…37 You, O king, the king of kings, to whom the God of heaven has given the kingdom, the power, and the might, and the glory, 38 and into whose hand he has given, wherever they dwell, the children of man, the beasts of the field, and the birds of the heavens, making you rule over them all—you are the head of gold. 39 Another kingdom inferior to you shall arise after you, and yet a third kingdom of bronze, which shall rule over all the earth. 40 And there shall be a fourth kingdom, strong as iron, because iron breaks to pieces and shatters all things. And like iron that crushes, it shall break and crush all these. 41 And as you saw the feet and toes, partly of potter’s clay and partly of iron, it shall be a divided kingdom, but some of the firmness of iron shall be in it, just as you saw iron mixed with the soft clay. 42 And as the toes of the feet were partly iron and partly clay, so the kingdom shall be partly strong and partly brittle. 43 As you saw the iron mixed with soft clay, so they will mix with one another in marriage, but they will not hold together, just as iron does not mix with clay.

Catastrophic End

And it all comes crashing down. It comes to an abrupt and catastrophic end. The kingdoms of this world are comprehensively destroyed, removed, cleared away and replaced by something completely different.

Daniel 2:34 As you looked, a stone was cut out by no human hand, and it struck the image on its feet of iron and clay, and broke them in pieces. 35 Then the iron, the clay, the bronze, the silver, and the gold, all together were broken in pieces, and became like the chaff of the summer threshing floors; and the wind carried them away, so that not a trace of them could be found. But the stone that struck the image became a great mountain and filled the whole earth.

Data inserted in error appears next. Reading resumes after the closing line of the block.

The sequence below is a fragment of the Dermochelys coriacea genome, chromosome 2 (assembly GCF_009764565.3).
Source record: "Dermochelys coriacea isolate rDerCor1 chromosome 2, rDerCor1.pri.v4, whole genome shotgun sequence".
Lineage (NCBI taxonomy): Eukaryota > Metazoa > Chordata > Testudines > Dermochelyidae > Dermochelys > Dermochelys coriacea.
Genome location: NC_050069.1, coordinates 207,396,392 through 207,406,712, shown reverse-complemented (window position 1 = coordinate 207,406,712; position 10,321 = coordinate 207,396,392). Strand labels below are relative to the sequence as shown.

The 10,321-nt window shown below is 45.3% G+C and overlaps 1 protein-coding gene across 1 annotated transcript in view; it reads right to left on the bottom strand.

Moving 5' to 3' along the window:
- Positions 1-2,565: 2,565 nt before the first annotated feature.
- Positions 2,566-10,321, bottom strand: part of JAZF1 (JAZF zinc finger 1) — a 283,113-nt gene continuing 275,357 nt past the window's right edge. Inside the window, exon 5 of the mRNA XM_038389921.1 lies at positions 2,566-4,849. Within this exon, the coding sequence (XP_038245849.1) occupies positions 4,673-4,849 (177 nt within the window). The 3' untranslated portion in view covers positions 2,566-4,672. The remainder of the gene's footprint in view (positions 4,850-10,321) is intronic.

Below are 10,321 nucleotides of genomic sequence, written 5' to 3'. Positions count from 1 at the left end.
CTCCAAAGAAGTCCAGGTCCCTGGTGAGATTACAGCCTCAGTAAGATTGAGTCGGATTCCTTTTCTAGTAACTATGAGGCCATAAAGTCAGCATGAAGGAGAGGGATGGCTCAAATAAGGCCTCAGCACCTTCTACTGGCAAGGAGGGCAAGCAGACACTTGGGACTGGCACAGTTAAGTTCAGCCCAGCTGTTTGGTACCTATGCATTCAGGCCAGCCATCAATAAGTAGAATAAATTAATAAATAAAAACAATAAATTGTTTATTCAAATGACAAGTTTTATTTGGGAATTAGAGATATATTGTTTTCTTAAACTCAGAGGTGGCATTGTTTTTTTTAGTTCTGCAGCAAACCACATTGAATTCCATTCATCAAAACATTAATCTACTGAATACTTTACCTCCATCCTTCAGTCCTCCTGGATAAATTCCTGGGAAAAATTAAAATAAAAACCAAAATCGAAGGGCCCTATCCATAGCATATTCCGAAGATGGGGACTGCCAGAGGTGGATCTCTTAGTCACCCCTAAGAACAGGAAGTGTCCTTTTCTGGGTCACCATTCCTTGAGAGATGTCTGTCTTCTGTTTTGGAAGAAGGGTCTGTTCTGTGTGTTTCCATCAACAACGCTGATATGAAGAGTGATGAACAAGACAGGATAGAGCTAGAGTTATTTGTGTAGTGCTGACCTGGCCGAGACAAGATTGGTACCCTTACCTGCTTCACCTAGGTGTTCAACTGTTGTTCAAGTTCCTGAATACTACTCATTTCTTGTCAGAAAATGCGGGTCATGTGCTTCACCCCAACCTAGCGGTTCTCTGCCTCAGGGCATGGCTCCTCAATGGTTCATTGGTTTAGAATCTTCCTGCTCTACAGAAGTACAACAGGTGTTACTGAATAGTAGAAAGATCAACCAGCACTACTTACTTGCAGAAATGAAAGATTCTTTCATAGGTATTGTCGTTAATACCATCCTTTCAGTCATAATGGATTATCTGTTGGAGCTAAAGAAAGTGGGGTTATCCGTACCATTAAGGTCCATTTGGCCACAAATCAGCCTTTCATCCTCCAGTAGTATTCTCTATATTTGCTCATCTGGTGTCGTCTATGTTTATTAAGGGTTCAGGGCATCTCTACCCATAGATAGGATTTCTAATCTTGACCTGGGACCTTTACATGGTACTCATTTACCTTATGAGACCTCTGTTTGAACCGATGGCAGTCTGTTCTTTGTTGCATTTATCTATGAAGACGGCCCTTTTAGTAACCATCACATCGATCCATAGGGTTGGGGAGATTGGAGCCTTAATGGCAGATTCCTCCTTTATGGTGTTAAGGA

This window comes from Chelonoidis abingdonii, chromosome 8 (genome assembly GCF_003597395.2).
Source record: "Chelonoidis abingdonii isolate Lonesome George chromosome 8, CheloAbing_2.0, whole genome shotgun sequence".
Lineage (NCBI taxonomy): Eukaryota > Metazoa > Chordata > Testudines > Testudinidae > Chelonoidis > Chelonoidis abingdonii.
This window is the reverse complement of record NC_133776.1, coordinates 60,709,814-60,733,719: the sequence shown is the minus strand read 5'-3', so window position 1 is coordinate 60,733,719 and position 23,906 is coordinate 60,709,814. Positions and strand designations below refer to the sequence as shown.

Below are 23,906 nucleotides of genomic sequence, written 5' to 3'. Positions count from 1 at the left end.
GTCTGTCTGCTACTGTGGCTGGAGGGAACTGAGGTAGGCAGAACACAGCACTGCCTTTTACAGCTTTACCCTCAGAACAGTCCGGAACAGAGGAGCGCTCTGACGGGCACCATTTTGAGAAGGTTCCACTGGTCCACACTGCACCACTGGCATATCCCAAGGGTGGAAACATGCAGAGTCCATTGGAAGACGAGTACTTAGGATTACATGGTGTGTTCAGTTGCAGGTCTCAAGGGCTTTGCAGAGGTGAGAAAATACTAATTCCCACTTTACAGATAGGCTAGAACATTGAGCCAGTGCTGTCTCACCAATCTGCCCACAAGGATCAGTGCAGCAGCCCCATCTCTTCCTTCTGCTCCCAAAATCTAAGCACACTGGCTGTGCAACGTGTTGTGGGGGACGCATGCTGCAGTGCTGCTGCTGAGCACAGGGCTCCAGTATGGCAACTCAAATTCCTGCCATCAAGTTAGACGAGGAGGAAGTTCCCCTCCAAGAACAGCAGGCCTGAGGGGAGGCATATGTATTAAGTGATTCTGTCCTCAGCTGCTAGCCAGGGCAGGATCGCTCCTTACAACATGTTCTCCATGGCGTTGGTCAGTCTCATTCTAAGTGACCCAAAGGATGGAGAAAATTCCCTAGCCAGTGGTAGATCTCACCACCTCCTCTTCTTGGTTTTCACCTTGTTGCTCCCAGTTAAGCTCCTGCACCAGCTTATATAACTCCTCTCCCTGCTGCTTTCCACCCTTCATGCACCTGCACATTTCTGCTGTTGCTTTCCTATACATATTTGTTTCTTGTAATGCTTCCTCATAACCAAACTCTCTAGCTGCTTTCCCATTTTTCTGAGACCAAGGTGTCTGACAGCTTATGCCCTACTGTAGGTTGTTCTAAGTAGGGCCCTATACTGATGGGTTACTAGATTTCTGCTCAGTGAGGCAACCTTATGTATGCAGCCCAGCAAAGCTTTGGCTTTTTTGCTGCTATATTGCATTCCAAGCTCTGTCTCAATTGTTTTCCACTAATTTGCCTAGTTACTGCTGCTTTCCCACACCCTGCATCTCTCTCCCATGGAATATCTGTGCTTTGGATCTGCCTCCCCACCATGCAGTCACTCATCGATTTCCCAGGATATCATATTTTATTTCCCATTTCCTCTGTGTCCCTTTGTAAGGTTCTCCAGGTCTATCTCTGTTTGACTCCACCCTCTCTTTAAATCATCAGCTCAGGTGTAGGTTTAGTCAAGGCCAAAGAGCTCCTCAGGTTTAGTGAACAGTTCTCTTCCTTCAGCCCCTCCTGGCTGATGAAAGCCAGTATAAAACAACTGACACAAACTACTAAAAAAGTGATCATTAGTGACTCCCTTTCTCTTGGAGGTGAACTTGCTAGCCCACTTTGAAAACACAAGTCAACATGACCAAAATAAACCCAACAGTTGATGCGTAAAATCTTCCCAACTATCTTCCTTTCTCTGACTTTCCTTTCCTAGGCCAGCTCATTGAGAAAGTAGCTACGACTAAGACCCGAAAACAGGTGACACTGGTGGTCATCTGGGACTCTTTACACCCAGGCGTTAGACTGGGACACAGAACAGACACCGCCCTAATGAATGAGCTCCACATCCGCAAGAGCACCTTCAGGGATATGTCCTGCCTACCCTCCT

…Daniel 2:44 And in the days of those kings the God of heaven will set up a kingdom that shall never be destroyed, nor shall the kingdom be left to another people. It shall break in pieces all these kingdoms and bring them to an end, and it shall stand forever, 45 just as you saw that a stone was cut from a mountain by no human hand, and that it broke in pieces the iron, the bronze, the clay, the silver, and the gold. A great God has made known to the king what shall be after this. The dream is certain, and its interpretation sure.”

Jesus the Cornerstone and Crushing Stone

Today our focus will be where it ought to be; on the kingdom crushing stone. Almost everyone recognizes that this stone is a picture of Jesus. Jesus himself connects this stone to himself in Matthew 21.

Matthew 21:42 Jesus said to them, “Have you never read in the Scriptures: “‘The stone that the builders rejected has become the cornerstone; this was the Lord’s doing, and it is marvelous in our eyes’? 43 Therefore I tell you, the kingdom of God will be taken away from you and given to a people producing its fruits. 44 And the one who falls on this stone will be broken to pieces; and when it falls on anyone, it will crush him.”

Jesus is the cornerstone. That idea comes from Psalm 118:22-23. Jesus is the rejected stone, rejected by men but chosen and precious to God, a sure foundation (Is.28:16). Jesus applies the cornerstone from Psalm 118 to himself, and the kingdom crushing stone from Daniel 2 that grinds the nations to powder also to himself.

Matthew 21:44 And the one who falls on this stone will be broken to pieces; and when it falls on anyone, it will crush him.”

Jesus is the stone that comes against empires and kings raised up in proud rebellion against him and grinds them like chaff that is blown away by the wind and not a trace will be found.

Isaiah 2:11 The haughty looks of man shall be brought low, and the lofty pride of men shall be humbled, and the LORD alone will be exalted in that day. 12 For the LORD of hosts has a day against all that is proud and lofty, against all that is lifted up—and it shall be brought low;

The Lord alone will be glorified on that day.

By No Human Hand